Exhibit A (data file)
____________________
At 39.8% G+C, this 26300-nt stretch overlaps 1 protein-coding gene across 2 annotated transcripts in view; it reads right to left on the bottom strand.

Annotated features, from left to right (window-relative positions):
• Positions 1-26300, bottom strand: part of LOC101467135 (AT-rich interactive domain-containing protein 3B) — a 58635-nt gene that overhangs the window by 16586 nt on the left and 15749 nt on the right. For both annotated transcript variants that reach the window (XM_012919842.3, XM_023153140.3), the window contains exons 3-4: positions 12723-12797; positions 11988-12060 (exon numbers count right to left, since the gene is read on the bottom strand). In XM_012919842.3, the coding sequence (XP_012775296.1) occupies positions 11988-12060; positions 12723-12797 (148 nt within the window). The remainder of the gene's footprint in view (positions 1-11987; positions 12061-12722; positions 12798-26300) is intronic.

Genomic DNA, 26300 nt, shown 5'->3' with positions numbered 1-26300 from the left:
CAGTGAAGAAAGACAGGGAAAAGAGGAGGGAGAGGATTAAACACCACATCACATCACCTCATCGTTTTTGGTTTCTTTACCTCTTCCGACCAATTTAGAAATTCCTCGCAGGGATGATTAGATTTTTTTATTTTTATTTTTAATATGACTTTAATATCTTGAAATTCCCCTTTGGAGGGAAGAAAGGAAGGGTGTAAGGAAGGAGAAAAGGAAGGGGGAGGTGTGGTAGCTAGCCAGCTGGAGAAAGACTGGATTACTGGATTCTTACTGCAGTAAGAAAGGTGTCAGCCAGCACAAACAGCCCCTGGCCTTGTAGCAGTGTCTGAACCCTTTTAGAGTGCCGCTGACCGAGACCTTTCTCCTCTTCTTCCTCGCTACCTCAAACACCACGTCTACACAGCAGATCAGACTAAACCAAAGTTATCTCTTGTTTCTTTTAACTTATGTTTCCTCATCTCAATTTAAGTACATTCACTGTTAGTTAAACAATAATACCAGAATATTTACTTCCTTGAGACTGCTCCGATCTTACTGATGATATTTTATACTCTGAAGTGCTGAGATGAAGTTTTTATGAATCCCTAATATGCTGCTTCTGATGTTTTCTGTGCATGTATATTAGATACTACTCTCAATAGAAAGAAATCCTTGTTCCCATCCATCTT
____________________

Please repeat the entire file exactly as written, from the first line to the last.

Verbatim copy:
At 39.8% G+C, this 26300-nt stretch overlaps 1 protein-coding gene across 2 annotated transcripts in view; it reads right to left on the bottom strand.

Annotated features, from left to right (window-relative positions):
• Positions 1-26300, bottom strand: part of LOC101467135 (AT-rich interactive domain-containing protein 3B) — a 58635-nt gene that overhangs the window by 16586 nt on the left and 15749 nt on the right. For both annotated transcript variants that reach the window (XM_012919842.3, XM_023153140.3), the window contains exons 3-4: positions 12723-12797; positions 11988-12060 (exon numbers count right to left, since the gene is read on the bottom strand). In XM_012919842.3, the coding sequence (XP_012775296.1) occupies positions 11988-12060; positions 12723-12797 (148 nt within the window). The remainder of the gene's footprint in view (positions 1-11987; positions 12061-12722; positions 12798-26300) is intronic.

Genomic DNA, 26300 nt, shown 5'->3' with positions numbered 1-26300 from the left:
CAGTGAAGAAAGACAGGGAAAAGAGGAGGGAGAGGATTAAACACCACATCACATCACCTCATCGTTTTTGGTTTCTTTACCTCTTCCGACCAATTTAGAAATTCCTCGCAGGGATGATTAGATTTTTTTATTTTTATTTTTAATATGACTTTAATATCTTGAAATTCCCCTTTGGAGGGAAGAAAGGAAGGGTGTAAGGAAGGAGAAAAGGAAGGGGGAGGTGTGGTAGCTAGCCAGCTGGAGAAAGACTGGATTACTGGATTCTTACTGCAGTAAGAAAGGTGTCAGCCAGCACAAACAGCCCCTGGCCTTGTAGCAGTGTCTGAACCCTTTTAGAGTGCCGCTGACCGAGACCTTTCTCCTCTTCTTCCTCGCTACCTCAAACACCACGTCTACACAGCAGATCAGACTAAACCAAAGTTATCTCTTGTTTCTTTTAACTTATGTTTCCTCATCTCAATTTAAGTACATTCACTGTTAGTTAAACAATAATACCAGAATATTTACTTCCTTGAGACTGCTCCGATCTTACTGATGATATTTTATACTCTGAAGTGCTGAGATGAAGTTTTTATGAATCCCTAATATGCTGCTTCTGATGTTTTCTGTGCATGTATATTAGATACTACTCTCAATAGAAAGAAATCCTTGTTCCCATCCATCTT